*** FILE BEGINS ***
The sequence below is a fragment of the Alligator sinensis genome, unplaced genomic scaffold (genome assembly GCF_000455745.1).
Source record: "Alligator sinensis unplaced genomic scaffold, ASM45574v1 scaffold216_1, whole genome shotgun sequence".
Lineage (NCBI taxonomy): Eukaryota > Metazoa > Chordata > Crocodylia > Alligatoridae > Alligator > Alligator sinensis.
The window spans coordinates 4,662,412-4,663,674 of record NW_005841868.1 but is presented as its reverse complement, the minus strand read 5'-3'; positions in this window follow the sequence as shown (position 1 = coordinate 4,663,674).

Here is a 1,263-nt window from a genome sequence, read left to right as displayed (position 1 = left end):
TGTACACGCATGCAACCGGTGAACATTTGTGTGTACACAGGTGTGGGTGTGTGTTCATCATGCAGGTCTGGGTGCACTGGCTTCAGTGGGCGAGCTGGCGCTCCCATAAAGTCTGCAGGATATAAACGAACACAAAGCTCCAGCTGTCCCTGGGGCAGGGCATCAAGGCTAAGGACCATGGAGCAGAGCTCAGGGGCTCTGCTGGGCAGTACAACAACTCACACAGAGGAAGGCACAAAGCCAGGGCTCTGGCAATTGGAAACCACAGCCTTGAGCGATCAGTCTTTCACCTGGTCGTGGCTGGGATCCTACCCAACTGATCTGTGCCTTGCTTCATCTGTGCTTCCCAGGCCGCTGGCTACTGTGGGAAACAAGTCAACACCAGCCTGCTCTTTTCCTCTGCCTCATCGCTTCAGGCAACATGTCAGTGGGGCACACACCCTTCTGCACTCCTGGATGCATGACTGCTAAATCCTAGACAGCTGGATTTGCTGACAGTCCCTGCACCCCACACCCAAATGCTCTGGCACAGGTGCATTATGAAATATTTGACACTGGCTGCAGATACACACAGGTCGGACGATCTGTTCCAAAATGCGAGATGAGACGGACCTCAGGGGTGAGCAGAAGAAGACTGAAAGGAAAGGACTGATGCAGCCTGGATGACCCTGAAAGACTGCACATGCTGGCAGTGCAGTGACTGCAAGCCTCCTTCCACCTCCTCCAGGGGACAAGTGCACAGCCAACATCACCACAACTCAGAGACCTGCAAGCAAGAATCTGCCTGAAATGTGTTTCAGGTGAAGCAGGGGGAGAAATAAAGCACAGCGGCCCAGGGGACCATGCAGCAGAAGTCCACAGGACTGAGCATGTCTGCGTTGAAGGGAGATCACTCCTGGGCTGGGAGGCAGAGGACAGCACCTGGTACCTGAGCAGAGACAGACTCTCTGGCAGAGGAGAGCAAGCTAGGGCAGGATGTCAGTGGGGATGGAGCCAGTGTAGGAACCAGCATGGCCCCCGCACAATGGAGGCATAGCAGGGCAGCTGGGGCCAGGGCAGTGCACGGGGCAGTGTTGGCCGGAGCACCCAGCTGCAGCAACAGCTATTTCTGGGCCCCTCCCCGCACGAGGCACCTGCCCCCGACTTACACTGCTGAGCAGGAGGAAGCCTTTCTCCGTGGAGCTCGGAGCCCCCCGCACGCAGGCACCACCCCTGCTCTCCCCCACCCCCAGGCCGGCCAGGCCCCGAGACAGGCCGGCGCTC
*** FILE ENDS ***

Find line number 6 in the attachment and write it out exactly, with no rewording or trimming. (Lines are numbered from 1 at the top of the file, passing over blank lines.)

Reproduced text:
TGTACACGCATGCAACCGGTGAACATTTGTGTGTACACAGGTGTGGGTGTGTGTTCATCATGCAGGTCTGGGTGCACTGGCTTCAGTGGGCGAGCTGGCGCTCCCATAAAGTCTGCAGGATATAAACGAACACAAAGCTCCAGCTGTCCCTGGGGCAGGGCATCAAGGCTAAGGACCATGGAGCAGAGCTCAGGGGCTCTGCTGGGCAGTACAACAACTCACACAGAGGAAGGCACAAAGCCAGGGCTCTGGCAATTGGAAACCACAGCCTTGAGCGATCAGTCTTTCACCTGGTCGTGGCTGGGATCCTACCCAACTGATCTGTGCCTTGCTTCATCTGTGCTTCCCAGGCCGCTGGCTACTGTGGGAAACAAGTCAACACCAGCCTGCTCTTTTCCTCTGCCTCATCGCTTCAGGCAACATGTCAGTGGGGCACACACCCTTCTGCACTCCTGGATGCATGACTGCTAAATCCTAGACAGCTGGATTTGCTGACAGTCCCTGCACCCCACACCCAAATGCTCTGGCACAGGTGCATTATGAAATATTTGACACTGGCTGCAGATACACACAGGTCGGACGATCTGTTCCAAAATGCGAGATGAGACGGACCTCAGGGGTGAGCAGAAGAAGACTGAAAGGAAAGGACTGATGCAGCCTGGATGACCCTGAAAGACTGCACATGCTGGCAGTGCAGTGACTGCAAGCCTCCTTCCACCTCCTCCAGGGGACAAGTGCACAGCCAACATCACCACAACTCAGAGACCTGCAAGCAAGAATCTGCCTGAAATGTGTTTCAGGTGAAGCAGGGGGAGAAATAAAGCACAGCGGCCCAGGGGACCATGCAGCAGAAGTCCACAGGACTGAGCATGTCTGCGTTGAAGGGAGATCACTCCTGGGCTGGGAGGCAGAGGACAGCACCTGGTACCTGAGCAGAGACAGACTCTCTGGCAGAGGAGAGCAAGCTAGGGCAGGATGTCAGTGGGGATGGAGCCAGTGTAGGAACCAGCATGGCCCCCGCACAATGGAGGCATAGCAGGGCAGCTGGGGCCAGGGCAGTGCACGGGGCAGTGTTGGCCGGAGCACCCAGCTGCAGCAACAGCTATTTCTGGGCCCCTCCCCGCACGAGGCACCTGCCCCCGACTTACACTGCTGAGCAGGAGGAAGCCTTTCTCCGTGGAGCTCGGAGCCCCCCGCACGCAGGCACCACCCCTGCTCTCCCCCACCCCCAGGCCGGCCAGGCCCCGAGACAGGCCGGCGCTC